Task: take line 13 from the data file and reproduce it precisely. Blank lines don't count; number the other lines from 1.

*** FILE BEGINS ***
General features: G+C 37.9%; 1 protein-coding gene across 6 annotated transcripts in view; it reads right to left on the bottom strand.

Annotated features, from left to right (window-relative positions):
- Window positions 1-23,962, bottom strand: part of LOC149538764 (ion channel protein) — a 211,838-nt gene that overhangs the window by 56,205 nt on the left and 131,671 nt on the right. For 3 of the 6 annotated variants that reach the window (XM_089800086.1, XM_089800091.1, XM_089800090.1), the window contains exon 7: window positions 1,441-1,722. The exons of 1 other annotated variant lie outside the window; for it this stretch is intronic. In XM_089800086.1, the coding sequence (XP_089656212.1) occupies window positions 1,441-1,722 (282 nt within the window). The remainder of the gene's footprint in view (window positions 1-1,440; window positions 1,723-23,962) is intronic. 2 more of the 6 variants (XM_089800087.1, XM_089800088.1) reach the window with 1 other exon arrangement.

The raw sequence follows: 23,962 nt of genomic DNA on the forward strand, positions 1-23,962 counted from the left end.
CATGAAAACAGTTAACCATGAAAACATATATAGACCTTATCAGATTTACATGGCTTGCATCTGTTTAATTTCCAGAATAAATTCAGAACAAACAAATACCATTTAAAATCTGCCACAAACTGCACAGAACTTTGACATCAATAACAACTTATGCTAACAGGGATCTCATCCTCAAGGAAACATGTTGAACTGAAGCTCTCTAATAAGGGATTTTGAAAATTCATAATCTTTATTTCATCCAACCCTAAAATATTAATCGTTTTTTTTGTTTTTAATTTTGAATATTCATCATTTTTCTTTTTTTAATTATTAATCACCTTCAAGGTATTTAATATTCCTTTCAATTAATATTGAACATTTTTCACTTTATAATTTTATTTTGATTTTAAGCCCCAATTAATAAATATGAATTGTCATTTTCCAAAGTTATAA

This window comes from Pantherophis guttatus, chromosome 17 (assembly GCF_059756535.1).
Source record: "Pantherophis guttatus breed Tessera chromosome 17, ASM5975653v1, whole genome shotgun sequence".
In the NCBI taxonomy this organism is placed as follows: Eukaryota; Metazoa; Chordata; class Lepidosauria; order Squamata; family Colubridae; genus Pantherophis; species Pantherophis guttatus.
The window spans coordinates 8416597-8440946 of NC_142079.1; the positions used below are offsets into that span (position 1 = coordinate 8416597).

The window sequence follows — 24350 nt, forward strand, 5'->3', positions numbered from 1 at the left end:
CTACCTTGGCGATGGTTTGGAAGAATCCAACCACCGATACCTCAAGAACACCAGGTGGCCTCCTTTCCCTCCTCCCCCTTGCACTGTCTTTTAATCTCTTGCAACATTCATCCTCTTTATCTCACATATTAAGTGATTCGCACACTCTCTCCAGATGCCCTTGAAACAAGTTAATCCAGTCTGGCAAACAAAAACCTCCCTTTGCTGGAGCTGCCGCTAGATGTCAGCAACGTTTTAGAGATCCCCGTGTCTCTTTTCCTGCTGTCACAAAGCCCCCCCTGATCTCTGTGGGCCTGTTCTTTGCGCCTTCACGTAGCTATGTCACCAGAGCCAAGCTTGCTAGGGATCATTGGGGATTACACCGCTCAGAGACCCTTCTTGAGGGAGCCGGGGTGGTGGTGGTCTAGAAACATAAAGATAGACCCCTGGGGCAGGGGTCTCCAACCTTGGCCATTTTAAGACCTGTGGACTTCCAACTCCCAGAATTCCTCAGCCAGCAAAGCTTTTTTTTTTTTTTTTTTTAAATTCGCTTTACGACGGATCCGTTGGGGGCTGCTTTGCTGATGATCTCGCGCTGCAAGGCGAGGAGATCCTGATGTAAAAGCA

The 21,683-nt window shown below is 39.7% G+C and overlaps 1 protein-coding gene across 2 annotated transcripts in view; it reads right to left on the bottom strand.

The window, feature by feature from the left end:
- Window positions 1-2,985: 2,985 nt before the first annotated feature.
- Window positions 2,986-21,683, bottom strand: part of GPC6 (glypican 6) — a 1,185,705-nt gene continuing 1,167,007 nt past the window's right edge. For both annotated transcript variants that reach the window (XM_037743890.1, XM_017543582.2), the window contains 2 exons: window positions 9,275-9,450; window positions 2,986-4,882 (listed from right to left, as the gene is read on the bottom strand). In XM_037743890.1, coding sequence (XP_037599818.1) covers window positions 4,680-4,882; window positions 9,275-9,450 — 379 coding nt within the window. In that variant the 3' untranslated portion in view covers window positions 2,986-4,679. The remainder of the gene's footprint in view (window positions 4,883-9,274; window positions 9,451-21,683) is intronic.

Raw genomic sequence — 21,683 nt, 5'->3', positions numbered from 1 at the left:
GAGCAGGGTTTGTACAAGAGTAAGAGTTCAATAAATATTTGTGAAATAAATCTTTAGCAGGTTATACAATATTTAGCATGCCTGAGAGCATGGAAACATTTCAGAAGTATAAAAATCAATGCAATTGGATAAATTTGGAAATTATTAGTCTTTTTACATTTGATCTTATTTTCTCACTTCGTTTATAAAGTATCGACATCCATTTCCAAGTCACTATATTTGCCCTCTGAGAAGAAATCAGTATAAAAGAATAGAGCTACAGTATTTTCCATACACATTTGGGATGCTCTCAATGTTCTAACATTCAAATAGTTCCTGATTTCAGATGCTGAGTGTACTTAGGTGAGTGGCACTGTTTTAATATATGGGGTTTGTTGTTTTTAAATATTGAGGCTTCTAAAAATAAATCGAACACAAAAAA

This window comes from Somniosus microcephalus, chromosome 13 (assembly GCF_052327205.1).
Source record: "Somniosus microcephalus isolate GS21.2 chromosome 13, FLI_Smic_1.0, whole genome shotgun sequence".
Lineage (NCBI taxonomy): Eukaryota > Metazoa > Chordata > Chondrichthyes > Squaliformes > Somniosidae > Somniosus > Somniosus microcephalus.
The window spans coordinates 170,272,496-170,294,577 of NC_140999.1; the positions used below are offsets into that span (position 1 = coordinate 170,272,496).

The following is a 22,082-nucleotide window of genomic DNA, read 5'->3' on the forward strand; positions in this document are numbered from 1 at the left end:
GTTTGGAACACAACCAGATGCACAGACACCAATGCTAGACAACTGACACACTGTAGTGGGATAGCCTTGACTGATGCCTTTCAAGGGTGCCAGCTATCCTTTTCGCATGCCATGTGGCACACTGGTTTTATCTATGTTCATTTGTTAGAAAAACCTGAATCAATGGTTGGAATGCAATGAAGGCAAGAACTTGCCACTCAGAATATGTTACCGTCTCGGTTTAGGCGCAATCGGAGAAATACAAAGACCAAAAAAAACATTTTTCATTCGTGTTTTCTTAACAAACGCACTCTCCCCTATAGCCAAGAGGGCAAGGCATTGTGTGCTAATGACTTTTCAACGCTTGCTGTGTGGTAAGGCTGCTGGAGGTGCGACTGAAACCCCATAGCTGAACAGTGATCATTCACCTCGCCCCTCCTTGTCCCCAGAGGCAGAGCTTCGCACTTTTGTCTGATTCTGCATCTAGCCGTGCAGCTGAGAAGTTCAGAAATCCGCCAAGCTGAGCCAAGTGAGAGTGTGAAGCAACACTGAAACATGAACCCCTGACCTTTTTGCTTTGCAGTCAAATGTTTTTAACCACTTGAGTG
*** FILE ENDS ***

The window, feature by feature from the left end: